But the gender pay gap is about more than money. Despite making up 51% of the population, power is still concentrated in the hands of men. This leaves women underrepresented in the political structures and decision-making processes within British society. As it stands only 29% of MPs and 32% of the cabinet are women. The under-representation of women in leadership positions extends beyond government, with a Guardian name-check of the FTSE 100 showing that there are far more men called John leading the UK’s biggest companies than there are women named anything. Until women are given strategically significant political positions, government will be incapable of getting policies right for women and women will continue to battle against the lack of family-friendly working policies and support for childcare, the persistence of gender stereotyping and the unequal balance of domestic work.

 

A feminist would not institute policy that attacks minority women
At the Conservative Party Conference, Cameron talked about how he’d heard that a black girl had to change her name before she got any calls to interviews. He was discussing a form of institutional racism that impedes the opportunities of many ethnic minorities and his impassioned response could have signalled positive change.. But Cameron is leader of one of the most unrepresentative institutions in society, a party that is actively reproducing ethnic inequality through welfare cuts and so it seems unlikely that his words were anything but faux disgust and self-interested spin.

If Cameron were genuinely concerned about the disadvantage faced by black and minority ethnic (BME) people he would dig deeper and accept that he is part of a political culture that demonises and deprives BME people. One only need consider immigration policy and the dehumanising language that accompanies it, or the fact that our judiciary system, top universities, and independent and grammar schools are almost completely white, to understand that there are significant barriers to BME representation in political structures and decision-making processes.

BME women are at a particularly high risk of poverty. 38%of Black women and 64% of Pakistani and Bangladeshi women live in poverty11% of Black women and 10% of Asian women are unemployed, compared to 5% of white women. The barriers that stop women in general from entering politics and taking on leadership roles are even greater for ethnic minority women. As a result only 41 of 650 MPs are BME and only 19 of those are BME women. Despite this, 100% of the charities supporting BME women are facing cuts and, according to a report by the Runnymede Trust, a racial equality think tank, government cuts are set to hit ethnic minorities, particularly Pakistanis and Bangladeshis, twice as hard as white Britons. This will inadvertently increase ethnic inequality in the UK.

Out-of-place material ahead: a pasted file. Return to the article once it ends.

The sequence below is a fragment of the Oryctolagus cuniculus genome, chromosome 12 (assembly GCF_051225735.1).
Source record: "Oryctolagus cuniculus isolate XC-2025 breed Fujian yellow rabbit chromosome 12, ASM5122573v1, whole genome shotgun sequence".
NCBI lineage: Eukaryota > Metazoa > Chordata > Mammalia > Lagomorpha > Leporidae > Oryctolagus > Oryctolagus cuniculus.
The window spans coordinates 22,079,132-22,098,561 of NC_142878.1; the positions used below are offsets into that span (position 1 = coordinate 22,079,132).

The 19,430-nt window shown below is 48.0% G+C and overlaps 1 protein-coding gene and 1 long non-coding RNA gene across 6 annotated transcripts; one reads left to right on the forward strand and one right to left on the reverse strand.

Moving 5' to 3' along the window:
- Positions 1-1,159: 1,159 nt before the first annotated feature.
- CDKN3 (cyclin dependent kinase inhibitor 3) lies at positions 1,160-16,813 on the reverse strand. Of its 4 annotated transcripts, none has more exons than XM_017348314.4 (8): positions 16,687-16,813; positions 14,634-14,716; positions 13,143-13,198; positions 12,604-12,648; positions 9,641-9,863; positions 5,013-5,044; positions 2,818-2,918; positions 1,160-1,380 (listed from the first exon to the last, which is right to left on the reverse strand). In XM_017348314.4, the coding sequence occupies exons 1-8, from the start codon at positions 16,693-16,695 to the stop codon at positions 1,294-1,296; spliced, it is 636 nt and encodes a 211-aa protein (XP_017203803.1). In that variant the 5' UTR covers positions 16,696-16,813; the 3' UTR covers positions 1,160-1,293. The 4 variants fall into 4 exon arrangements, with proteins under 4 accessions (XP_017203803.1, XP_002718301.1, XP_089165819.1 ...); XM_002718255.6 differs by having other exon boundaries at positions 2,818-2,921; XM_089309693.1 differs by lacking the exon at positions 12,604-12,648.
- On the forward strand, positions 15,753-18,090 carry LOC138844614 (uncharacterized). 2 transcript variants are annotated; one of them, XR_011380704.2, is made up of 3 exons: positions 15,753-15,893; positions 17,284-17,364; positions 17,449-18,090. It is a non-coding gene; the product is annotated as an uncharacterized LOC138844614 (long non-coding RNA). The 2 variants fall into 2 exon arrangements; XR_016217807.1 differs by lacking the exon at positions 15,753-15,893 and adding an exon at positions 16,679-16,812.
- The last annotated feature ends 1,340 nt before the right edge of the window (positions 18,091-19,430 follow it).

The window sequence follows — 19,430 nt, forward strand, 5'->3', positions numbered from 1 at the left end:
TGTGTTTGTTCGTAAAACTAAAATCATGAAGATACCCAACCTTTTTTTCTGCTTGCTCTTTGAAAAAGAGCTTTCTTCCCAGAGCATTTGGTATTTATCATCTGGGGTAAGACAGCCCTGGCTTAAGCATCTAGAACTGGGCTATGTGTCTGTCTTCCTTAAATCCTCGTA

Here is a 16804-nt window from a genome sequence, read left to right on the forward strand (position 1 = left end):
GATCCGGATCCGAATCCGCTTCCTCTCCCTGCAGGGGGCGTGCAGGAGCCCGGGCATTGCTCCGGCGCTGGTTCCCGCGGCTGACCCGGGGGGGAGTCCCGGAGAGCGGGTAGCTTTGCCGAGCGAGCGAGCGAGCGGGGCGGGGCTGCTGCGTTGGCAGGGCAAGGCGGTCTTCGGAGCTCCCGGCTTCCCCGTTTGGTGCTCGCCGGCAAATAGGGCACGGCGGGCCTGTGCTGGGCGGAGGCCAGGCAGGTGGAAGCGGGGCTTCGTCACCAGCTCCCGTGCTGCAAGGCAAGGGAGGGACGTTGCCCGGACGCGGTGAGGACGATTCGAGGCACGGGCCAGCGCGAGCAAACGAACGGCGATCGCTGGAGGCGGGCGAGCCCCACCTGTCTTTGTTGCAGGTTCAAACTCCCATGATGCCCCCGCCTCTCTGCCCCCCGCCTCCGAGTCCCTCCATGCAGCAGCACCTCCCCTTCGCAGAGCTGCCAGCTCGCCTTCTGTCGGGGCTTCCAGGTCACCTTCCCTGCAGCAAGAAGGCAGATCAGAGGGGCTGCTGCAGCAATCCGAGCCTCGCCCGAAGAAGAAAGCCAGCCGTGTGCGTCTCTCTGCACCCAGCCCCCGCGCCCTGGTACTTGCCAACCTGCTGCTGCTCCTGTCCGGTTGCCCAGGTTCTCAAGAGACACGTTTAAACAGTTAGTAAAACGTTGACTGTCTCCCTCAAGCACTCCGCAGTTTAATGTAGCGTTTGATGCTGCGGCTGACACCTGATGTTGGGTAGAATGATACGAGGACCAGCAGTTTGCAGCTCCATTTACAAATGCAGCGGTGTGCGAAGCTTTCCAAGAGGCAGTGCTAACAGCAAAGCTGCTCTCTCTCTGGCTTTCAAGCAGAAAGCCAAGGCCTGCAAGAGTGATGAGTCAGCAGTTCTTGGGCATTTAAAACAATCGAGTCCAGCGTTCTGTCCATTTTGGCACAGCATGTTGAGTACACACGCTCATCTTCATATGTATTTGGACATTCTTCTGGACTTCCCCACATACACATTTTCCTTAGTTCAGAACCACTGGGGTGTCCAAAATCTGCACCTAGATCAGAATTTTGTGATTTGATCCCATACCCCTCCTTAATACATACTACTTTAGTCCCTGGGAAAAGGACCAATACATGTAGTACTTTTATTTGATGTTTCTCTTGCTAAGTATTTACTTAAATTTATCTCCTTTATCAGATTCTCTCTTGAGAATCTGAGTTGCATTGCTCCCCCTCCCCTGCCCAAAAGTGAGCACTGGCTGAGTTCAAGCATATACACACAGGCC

A feminist wouldn’t demonise mothers
According to the Child Poverty Action Group there were 3.7 million children living in poverty in the UK in 2013-14. That’s 28%of children, or 9 in a classroom of 30. Additionally, as a direct result of tax and benefit decisions made since 2010, the Institute for Fiscal Studies project that the number of children in relative poverty will have risen from 3.6m to 4.3 million by 2020. Unfortunately the Conservatives aren’t making the connection between low wages that don’t meet the rising cost of living, the dismantling of the welfare state and child poverty. Indeed, it seems government is unaware of the most basic connection at play – children living in poverty have parents that live in poverty, often lone mothers. Government response to child poverty is to call out cultural deprivation, blaming poor parenting. The government’s annual report on poverty and social exclusion, Opportunity for All, states that,the quality of the parenting in the home’ is identified as the factor which makes most ‘difference to a child’s outcome’. But the use of gender neutral language there is deceptive. It is mothers who still take on the lion’s share of childcare and emotional and domestic work, so it is effectively women who are being blamed for sustaining a cycle of poverty, despite the fact that they now lack the support necessary to achieve social mobility.

Cameron needs to understand that feminism isn’t just the belief that gender equality is a moral imperative, it’s an active movement fighting for the liberation of women from a multitude of structural inequalities that disenfranchise them . By hitting women twice as hard as men with benefits cuts and by not raising taxes, to protect the ruling classes, he is complicit in the brutalisation of ethnic minority women, women on low incomes, working mothers, and disabled women. No feminist would conjure up such cruelty.

Written by Steph Kelly